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OpenAI’s Sam Altman in Davos: we will just have better tools


Can technology amplify our humanity? OpenAI's CEO Sam Altman, fresh off a leadership battle at the AI startup late last year, was asked this question at the World Economic Forum in Davos on Thursday.

Technology, especially the rise of generative artificial intelligence capabilities, is increasingly important for driving development and prosperity worldwide. However, the possible benefits are closely followed by risks, with responsible decision-making and job creation for people rather than machines as some stark examples.

Is it possible to move smoothly into the future with this hugely transformative technology? Altman, who is seemingly still on his AI regulation world tour, certainly thinks so and praises people for understanding “how it works.” This is despite OpenAI quietly removing the previous language in its usage policies that banned military and warfare uses of the company’s tools.

Speaking at the World Economic Forum in Davos, Switzerland, Altman said: “A very good sign about this new tool (generative AI) is that even with its very limited current capability and its very deep flaws, people are finding ways to use it for great productivity gains and understand the limitations.”

According to Altman, caring about what other humans think “seems very deeply wired into us,” and this will not change.

Chess, one of the first so-called victims of AI, is a good example. The Deep Blue supercomputer first beat then-world chess champion Garry Kasparov in 1997.

“All of the commentators said, this is the end of chess. Now that a computer can beat a human, you know, no one's going to bother to watch chess again, ever. But chess has, I think, never been more popular than it is right now,” said Altman.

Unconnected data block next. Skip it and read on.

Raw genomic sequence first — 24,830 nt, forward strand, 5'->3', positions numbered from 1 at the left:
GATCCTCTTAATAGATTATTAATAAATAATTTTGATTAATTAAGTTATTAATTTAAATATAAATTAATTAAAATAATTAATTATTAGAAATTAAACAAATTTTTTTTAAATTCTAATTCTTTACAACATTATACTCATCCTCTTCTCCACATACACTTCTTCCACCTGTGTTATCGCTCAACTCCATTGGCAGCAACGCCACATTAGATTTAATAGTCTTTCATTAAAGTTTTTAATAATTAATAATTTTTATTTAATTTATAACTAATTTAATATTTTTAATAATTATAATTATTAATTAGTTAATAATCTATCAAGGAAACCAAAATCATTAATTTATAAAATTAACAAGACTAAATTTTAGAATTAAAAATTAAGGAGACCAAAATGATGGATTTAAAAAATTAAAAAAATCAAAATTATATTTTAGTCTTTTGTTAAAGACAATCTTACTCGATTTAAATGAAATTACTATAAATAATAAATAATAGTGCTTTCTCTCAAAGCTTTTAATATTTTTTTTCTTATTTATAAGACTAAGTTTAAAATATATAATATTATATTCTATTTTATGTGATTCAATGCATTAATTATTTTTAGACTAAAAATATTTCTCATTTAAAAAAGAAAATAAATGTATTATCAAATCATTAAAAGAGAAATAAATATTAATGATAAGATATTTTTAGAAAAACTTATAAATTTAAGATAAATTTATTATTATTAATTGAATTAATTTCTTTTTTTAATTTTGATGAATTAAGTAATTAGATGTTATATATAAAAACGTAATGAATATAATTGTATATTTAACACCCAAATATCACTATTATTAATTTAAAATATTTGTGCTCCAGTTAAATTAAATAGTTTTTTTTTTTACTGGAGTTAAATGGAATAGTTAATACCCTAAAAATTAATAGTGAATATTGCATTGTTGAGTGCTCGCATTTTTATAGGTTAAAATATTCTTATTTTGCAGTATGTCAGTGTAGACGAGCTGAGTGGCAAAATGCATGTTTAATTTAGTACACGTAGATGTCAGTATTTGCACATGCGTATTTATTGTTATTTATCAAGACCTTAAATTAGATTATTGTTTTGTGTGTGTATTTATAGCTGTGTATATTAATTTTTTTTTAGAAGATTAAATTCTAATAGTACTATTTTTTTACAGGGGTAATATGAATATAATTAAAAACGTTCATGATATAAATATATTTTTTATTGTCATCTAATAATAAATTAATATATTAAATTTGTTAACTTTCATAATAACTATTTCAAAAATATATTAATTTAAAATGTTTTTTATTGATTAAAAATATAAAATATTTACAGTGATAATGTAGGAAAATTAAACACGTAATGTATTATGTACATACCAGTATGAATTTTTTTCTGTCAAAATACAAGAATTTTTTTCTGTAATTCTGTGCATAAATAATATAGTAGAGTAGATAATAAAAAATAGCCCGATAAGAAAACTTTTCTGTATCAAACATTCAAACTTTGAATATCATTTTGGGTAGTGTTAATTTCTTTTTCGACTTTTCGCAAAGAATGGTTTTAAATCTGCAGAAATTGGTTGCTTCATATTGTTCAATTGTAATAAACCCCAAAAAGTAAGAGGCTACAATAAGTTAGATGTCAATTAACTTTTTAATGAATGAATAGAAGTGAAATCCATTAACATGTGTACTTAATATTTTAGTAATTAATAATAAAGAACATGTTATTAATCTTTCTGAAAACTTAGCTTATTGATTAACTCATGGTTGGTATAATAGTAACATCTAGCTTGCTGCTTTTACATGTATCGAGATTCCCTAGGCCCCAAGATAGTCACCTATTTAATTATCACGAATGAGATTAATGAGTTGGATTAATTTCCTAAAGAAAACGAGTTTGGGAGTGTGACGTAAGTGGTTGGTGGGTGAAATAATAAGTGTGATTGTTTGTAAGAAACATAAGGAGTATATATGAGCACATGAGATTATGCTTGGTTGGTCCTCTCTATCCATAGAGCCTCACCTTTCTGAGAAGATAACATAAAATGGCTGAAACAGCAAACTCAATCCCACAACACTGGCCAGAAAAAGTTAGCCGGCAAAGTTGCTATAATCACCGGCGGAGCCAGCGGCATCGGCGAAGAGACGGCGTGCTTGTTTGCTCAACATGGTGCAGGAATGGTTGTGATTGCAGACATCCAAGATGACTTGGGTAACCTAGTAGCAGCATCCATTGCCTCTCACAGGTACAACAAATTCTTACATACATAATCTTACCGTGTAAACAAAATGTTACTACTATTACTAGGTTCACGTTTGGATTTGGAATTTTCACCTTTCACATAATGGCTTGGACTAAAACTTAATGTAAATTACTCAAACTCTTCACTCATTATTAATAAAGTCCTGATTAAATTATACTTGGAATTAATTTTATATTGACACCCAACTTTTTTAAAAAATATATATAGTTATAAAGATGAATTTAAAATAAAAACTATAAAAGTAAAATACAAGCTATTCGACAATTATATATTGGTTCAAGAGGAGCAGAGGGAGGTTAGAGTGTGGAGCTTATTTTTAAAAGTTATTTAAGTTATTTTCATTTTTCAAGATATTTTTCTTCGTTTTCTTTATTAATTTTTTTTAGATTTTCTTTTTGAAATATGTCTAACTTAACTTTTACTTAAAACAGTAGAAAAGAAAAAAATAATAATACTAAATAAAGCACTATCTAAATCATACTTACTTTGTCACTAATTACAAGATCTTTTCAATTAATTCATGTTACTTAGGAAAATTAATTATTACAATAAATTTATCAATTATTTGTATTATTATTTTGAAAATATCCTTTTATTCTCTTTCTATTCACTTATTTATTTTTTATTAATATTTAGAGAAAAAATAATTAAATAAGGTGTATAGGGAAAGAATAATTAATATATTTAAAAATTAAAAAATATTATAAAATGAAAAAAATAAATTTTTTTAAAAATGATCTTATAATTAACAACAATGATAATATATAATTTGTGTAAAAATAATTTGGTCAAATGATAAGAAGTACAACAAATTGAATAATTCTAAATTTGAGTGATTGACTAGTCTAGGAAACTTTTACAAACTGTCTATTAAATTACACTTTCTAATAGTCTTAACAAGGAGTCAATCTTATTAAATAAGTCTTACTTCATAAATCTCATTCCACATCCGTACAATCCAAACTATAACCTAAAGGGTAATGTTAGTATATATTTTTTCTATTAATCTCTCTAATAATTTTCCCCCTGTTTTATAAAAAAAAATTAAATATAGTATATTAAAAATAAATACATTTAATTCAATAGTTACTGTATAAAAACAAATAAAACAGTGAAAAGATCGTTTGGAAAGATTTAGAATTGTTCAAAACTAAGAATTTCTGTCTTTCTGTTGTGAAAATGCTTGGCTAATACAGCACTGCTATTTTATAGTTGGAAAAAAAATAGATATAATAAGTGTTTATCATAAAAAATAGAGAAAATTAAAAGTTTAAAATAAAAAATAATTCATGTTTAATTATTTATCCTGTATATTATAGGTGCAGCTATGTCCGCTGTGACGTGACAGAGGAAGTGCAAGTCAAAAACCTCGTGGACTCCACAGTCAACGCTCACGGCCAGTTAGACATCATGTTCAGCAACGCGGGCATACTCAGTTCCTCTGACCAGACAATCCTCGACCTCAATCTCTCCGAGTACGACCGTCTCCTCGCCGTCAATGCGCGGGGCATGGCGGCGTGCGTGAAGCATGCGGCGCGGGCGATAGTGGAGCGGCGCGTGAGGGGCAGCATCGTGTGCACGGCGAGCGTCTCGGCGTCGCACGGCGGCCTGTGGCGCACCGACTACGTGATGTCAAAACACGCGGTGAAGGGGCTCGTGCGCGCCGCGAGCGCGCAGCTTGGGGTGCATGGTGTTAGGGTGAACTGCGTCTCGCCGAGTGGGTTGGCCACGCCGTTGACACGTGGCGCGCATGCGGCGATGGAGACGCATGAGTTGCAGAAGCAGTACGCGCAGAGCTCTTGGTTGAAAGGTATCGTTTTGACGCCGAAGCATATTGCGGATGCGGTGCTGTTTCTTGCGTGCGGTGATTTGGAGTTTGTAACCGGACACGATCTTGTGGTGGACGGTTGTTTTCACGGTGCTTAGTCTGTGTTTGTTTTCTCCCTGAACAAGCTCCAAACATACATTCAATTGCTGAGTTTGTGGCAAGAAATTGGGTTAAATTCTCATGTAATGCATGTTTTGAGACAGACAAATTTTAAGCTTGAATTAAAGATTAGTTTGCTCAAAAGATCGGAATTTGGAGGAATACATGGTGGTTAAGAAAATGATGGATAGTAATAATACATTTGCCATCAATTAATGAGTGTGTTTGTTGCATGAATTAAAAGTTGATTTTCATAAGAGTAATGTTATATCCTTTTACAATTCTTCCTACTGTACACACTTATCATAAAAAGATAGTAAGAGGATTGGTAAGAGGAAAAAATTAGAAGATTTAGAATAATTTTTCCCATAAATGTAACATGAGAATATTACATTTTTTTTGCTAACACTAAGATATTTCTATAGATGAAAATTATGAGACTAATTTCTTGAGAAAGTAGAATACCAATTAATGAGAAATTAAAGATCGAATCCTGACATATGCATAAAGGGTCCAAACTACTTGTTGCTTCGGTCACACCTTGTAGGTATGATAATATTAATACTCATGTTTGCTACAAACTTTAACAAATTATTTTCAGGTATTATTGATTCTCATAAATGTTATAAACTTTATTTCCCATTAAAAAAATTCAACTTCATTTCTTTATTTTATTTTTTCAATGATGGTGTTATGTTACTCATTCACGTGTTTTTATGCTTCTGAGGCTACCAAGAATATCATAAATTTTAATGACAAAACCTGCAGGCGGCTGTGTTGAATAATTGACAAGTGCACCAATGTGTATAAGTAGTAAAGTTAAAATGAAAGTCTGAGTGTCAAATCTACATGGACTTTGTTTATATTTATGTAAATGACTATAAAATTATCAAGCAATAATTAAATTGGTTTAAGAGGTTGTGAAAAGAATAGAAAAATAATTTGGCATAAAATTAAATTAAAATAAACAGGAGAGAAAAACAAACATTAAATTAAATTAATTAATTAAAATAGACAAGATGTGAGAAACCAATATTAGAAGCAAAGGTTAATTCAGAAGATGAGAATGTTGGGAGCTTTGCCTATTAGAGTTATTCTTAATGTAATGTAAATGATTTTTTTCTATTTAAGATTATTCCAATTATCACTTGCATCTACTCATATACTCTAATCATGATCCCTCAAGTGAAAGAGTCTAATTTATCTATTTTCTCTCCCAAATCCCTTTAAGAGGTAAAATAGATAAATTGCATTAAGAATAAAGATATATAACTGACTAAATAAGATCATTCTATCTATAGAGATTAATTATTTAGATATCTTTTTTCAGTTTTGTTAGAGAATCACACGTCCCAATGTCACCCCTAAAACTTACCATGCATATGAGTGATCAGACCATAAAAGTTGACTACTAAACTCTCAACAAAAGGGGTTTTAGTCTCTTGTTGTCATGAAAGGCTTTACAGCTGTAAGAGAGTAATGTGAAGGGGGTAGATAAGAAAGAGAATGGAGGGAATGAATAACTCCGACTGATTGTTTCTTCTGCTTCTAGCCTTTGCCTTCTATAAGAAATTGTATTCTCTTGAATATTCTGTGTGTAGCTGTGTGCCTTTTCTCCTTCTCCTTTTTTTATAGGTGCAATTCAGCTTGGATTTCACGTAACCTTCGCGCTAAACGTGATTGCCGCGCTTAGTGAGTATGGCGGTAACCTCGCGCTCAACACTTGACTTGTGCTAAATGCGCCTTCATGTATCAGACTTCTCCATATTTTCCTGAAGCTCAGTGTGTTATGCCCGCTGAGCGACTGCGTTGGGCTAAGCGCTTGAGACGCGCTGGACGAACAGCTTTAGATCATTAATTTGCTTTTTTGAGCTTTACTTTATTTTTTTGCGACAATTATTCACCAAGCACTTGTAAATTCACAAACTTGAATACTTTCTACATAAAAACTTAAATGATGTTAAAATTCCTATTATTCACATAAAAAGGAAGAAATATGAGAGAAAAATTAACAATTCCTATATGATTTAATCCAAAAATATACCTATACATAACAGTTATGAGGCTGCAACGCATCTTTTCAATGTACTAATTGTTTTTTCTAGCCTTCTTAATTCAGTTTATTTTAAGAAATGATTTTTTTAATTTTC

“If you cheat with AI, that's a big deal. And no one watches two AIs play each other. We're very interested in what other humans do. We're going to have better tools. We're still very focused on each other, and I think we will just do things with better tools.”

But what if the technology ends up in the hands of bad people with bad intentions? Altman said he had “a lot of empathy for the general nervousness and discomfort of the world towards companies” like OpenAI.

Sam Altman OpenAI
Sal Altman. Image by Shutterstock.

“I believe, and I think the world now believes, that the benefit here is so tremendous that we should go do this. But it is on us to figure out a way to get the input from society about how we're going to make these decisions, not only about what the values of the system are but also what the safety thresholds are and what kind of global coordination we need,” said Altman.

Earlier at the forum, Altman told Axios that he thought OpenAI's next big model "will be able to do a lot, lot more" than the existing models can. He also said AI was evolving much faster than previous technologies, and that is allegedly why "uncomfortable" decisions might be required.

OpenAI's technology is going to be customized individually, Altman said, and will probably give different users based on their value preferences and – possibly – on what country they reside in.

Altman was suddenly removed as OpenAI's CEO last November before being swiftly returned to the role. The dispute was allegedly caused by tense internal debate over the company's mission, and after Altman's return, OpenAI's co-founder and chief scientist Ilya Sutskever resigned from the firm.

“When the board first asked me the day after firing me if I wanted to talk about coming back, my immediate response was no, because I was just very pissed about a lot of things about it. And then I quickly got to my senses and realized I didn't want to see all the value and all these wonderful people, who had put their lives into this, destroyed,” Altman revealed.


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